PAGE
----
Delicate glass balances machine-inspired sculpture on display in Regent Square
By Kurt Shaw
Published: Wednesday, Sept. 25, 2013, 9:00 p.m.
Pop-art influences collide in the latest exhibit to open at Concept Art Gallery in Regent Square, “Robert Lepper & Nancy Callan.”
For the past 16 years, Callan has been a member of the glass-blowing team of famed Italian glass master Lino Tagliapietra and has traveled throughout the world as his assistant. But she has been to Pittsburgh many times and has found much inspiration here for her own work.
“When I agreed to do a show in Pittsburgh at Concept Gallery, I wasn't sure what pieces I wanted to exhibit,” Callan says. “Then I thought about my many trips to Pittsburgh … and one of my favorite things to do there is visit the Warhol Museum.”
A big fan of Andy Warhol and pop art, Callan says that for this exhibit, she decided to revisit a series of hers called “Stingers,” which have a pop-art aesthetic.
Three of those stingers — “Spiderman Stinger,” “Green Goblin Stinger” and “Thor Stinger” — dominate the center of the gallery with their bold colors and sleek, pared-down design.
Each of these are later adaptations of an earlier stinger form she explored in a series she called “Bee Butts,” from 2011, several of which are on display in the exhibit, as well.
These latest stingers have a decidedly pop-art twist. “The color combinations on the stingers are based on classic comic book superhero costumes, like Spider-Man and Green Lantern,” Callan says. “I also thought the bold colors of the stingers would add a nice contrast to Robert Lepper's monochromatic aluminum works.”
A professor in the industrial design program at Carnegie Tech (now Carnegie Mellon University) from its inception until his retirement in 1975, Lepper (1906-91) had an uncanny fascination with machine parts, as evidenced by a plethora of pieces in this exhibit made from various machine pieces, and metal extrusions.
A perfect example is “The Eggs,” which is a wall-hung relief work on display in the rear of the gallery made from pieces of aluminum pipe extrusion cut at an angle to create egg shapes, tastefully arranged among various machine parts.
A purely abstract work, it stands in stark contrast to the first piece visitors will come to, “Fish” (circa 1960), which is a sculpture of a fish Lepper made from printing plates. But even here, the evidence of the machine-age culture that so inspired Lepper is evident.
Industrialization and machine-age culture also are evident in a small study Lepper made for the mural at the Mineral Industries Building at West Virginia University, from 1940, which is his most famous work and is still on view there. Here, in this small study, you can see the artist's attention to detail in creating a composition that includes representation of nearly every industry that thrived in our region in the first half of the past century.
Callan says that she was particularly drawn to Lepper's monochromatic aluminum works, such as “The Eggs,” as well as several untitled, undated examples that also can be found in this exhibit.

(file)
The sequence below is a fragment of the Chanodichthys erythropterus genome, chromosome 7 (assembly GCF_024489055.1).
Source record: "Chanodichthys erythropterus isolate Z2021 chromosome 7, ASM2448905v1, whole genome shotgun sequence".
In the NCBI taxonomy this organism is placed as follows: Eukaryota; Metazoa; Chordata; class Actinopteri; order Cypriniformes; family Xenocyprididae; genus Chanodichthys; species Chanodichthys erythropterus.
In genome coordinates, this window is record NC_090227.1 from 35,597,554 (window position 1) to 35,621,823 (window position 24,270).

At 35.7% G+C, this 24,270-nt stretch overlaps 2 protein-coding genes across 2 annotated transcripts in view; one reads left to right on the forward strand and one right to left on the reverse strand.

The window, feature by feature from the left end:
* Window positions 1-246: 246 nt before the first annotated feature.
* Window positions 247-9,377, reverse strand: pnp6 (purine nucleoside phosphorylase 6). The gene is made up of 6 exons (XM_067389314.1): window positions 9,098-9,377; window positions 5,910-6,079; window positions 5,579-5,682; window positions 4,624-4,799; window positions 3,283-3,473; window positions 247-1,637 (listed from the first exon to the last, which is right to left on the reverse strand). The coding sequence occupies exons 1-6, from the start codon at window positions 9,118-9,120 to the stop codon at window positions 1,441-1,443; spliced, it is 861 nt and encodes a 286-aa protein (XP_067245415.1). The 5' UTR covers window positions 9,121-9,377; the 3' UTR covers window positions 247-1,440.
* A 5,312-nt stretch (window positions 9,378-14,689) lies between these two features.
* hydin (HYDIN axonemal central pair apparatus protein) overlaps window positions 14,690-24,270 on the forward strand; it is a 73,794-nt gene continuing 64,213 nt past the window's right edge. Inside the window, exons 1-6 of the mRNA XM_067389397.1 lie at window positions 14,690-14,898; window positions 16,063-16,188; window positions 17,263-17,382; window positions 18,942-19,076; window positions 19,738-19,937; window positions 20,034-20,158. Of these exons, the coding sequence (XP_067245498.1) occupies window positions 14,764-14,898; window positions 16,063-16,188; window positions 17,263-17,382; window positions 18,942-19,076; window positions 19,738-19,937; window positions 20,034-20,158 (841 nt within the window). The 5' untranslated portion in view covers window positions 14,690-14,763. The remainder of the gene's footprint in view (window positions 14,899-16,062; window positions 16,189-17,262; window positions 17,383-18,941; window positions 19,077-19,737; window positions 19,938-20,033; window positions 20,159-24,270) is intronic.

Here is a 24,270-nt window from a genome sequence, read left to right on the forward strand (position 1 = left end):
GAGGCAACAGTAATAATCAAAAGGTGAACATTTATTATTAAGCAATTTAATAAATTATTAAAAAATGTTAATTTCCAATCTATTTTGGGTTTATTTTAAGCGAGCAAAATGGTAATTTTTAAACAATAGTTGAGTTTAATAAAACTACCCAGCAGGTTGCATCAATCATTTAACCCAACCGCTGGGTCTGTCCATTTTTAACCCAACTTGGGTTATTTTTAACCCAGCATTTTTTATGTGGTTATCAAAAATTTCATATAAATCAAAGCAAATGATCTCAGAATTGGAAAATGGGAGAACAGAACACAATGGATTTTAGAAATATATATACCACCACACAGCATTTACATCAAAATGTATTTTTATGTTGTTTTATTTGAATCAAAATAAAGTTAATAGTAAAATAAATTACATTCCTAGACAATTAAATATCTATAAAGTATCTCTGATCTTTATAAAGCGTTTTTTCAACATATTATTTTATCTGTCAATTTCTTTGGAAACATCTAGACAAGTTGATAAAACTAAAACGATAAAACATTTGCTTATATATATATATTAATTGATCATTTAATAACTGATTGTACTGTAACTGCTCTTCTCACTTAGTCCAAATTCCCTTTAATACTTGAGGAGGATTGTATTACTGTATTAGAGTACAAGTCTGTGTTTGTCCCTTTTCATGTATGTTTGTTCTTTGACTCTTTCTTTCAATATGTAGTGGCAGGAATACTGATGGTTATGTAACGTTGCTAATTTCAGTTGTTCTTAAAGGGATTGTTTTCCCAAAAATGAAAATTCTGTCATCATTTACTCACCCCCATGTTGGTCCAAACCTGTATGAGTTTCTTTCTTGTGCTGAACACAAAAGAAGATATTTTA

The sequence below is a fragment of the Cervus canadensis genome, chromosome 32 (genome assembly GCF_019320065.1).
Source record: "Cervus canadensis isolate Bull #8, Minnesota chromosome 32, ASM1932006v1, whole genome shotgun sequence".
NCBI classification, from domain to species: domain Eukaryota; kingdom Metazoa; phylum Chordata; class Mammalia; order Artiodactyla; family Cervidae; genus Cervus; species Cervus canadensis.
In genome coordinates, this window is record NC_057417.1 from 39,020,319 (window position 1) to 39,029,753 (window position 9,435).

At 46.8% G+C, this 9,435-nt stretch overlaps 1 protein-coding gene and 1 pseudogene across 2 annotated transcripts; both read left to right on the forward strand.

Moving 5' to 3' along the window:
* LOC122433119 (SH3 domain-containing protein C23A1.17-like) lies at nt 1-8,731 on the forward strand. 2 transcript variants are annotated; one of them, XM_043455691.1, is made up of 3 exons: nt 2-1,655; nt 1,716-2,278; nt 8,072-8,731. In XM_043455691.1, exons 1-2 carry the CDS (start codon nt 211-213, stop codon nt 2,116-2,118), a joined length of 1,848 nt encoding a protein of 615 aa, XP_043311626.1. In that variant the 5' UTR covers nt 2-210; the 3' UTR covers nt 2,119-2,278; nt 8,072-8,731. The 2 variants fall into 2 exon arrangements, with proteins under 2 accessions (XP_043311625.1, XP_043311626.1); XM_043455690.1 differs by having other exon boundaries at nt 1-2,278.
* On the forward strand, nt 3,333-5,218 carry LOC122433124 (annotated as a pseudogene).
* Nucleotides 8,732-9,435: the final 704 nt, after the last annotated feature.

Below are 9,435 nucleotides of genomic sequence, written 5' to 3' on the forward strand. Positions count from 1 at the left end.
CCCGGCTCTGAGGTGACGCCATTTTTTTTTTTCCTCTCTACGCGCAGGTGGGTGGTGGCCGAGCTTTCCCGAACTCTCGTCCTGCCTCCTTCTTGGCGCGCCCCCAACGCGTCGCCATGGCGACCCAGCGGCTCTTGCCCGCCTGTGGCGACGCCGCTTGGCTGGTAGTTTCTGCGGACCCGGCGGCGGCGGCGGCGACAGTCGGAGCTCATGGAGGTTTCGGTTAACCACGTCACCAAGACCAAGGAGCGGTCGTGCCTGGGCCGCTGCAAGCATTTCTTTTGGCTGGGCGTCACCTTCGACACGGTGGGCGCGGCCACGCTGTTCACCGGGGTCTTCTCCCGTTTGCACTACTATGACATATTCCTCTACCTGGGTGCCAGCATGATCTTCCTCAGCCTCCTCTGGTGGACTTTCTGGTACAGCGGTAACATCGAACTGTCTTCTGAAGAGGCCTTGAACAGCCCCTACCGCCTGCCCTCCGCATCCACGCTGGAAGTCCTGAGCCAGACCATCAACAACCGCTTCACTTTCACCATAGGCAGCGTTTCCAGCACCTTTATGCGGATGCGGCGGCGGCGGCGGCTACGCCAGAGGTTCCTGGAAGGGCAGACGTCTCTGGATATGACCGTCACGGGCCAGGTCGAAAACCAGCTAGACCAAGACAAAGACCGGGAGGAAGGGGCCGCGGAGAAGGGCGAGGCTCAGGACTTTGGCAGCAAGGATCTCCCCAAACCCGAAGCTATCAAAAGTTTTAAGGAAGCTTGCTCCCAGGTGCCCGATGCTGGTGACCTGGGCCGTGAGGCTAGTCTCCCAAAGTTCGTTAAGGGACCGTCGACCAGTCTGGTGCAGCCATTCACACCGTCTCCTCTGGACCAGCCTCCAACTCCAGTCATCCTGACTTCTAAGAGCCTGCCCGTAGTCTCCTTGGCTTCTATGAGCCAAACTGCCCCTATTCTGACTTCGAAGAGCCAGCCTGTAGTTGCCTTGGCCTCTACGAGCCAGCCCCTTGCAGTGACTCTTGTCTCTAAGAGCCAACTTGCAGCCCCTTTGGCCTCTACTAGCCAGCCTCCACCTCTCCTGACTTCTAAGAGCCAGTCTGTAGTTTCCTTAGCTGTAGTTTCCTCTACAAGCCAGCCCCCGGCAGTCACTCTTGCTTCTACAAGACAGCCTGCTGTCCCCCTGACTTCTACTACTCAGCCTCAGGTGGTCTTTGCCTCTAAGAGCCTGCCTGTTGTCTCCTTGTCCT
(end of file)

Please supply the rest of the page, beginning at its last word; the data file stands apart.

Those led to creating more monochromatic works in her most recent series she calls “Orbs.” “Usually I make them with a lots of color,” Callan says, “but for this show, I wanted to try mirroring these pieces.”
Thus, pieces like “Archne's Orb” and “Ariadne's Orb” mirror, both figuratively and literally, Lepper's pieces.
To see several of the mirrored orbs arranged together on one end of the gallery calls to mind the work of another artist, and one of Lepper's most famous students at Carnegie Tech, Andy Warhol (1928-87).
And indeed, Callan says, “I was very inspired here by Andy Warhol's ‘Silver Clouds.' I love his giant mirrored helium pillows that float around in a room, especially how they invite the viewer to come and interact with them; it's very playful.”
Callan says she strived to get the same effect with the mirrored orbs. That is, to “bring the viewer in close to view themselves and the reflections of the environment in the glass,” she says.
“The viewer sees themselves through the layers of cane (the swirling lines) and small divots on the surface that affect the reflection and distorts them and their surroundings,” Callan says. “The silvery quality of the mirroring also echoes Lepper's aluminum works, which I think is a nice connection.”
And for Callan, connections are what this exhibit is all about.
“It's important to me in a two-person show to have relationships between the work, whether it is by contrast or symmetry of color, form, etc.”
Callan is in town this week as the honorary guest glass artist at the Pittsburgh Glass Center's annual “Art on Fire” celebration and auction (www.pittsburghglasscenter.org), which will be Sept. 27 at American Eagle Outfitters corporate offices, SouthSide Works. She'll be at a reception Sept. 26 for the exhibit at Concept Art Gallery.
Kurt Shaw is the art critic for Trib Total Media. He can be reached at firstname.lastname@example.org.
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